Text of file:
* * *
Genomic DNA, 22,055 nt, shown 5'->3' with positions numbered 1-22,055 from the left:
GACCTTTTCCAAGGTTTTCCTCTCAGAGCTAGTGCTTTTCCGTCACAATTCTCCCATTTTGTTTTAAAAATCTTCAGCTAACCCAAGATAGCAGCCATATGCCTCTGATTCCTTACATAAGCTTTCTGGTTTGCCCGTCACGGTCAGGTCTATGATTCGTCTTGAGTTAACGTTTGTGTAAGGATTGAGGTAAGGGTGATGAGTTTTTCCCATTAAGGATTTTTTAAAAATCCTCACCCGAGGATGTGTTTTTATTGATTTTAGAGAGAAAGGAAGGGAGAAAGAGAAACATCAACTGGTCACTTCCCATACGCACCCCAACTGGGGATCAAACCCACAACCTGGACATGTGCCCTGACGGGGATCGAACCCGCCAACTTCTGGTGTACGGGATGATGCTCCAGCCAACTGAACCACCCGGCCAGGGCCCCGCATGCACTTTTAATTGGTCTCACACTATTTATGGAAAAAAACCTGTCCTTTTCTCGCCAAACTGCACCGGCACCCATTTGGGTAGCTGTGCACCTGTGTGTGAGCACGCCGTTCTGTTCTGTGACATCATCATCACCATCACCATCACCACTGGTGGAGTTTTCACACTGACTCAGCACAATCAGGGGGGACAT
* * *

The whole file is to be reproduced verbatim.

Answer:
Genomic DNA, 22,055 nt, shown 5'->3' with positions numbered 1-22,055 from the left:
GACCTTTTCCAAGGTTTTCCTCTCAGAGCTAGTGCTTTTCCGTCACAATTCTCCCATTTTGTTTTAAAAATCTTCAGCTAACCCAAGATAGCAGCCATATGCCTCTGATTCCTTACATAAGCTTTCTGGTTTGCCCGTCACGGTCAGGTCTATGATTCGTCTTGAGTTAACGTTTGTGTAAGGATTGAGGTAAGGGTGATGAGTTTTTCCCATTAAGGATTTTTTAAAAATCCTCACCCGAGGATGTGTTTTTATTGATTTTAGAGAGAAAGGAAGGGAGAAAGAGAAACATCAACTGGTCACTTCCCATACGCACCCCAACTGGGGATCAAACCCACAACCTGGACATGTGCCCTGACGGGGATCGAACCCGCCAACTTCTGGTGTACGGGATGATGCTCCAGCCAACTGAACCACCCGGCCAGGGCCCCGCATGCACTTTTAATTGGTCTCACACTATTTATGGAAAAAAACCTGTCCTTTTCTCGCCAAACTGCACCGGCACCCATTTGGGTAGCTGTGCACCTGTGTGTGAGCACGCCGTTCTGTTCTGTGACATCATCATCACCATCACCATCACCACTGGTGGAGTTTTCACACTGACTCAGCACAATCAGGGGGGACAT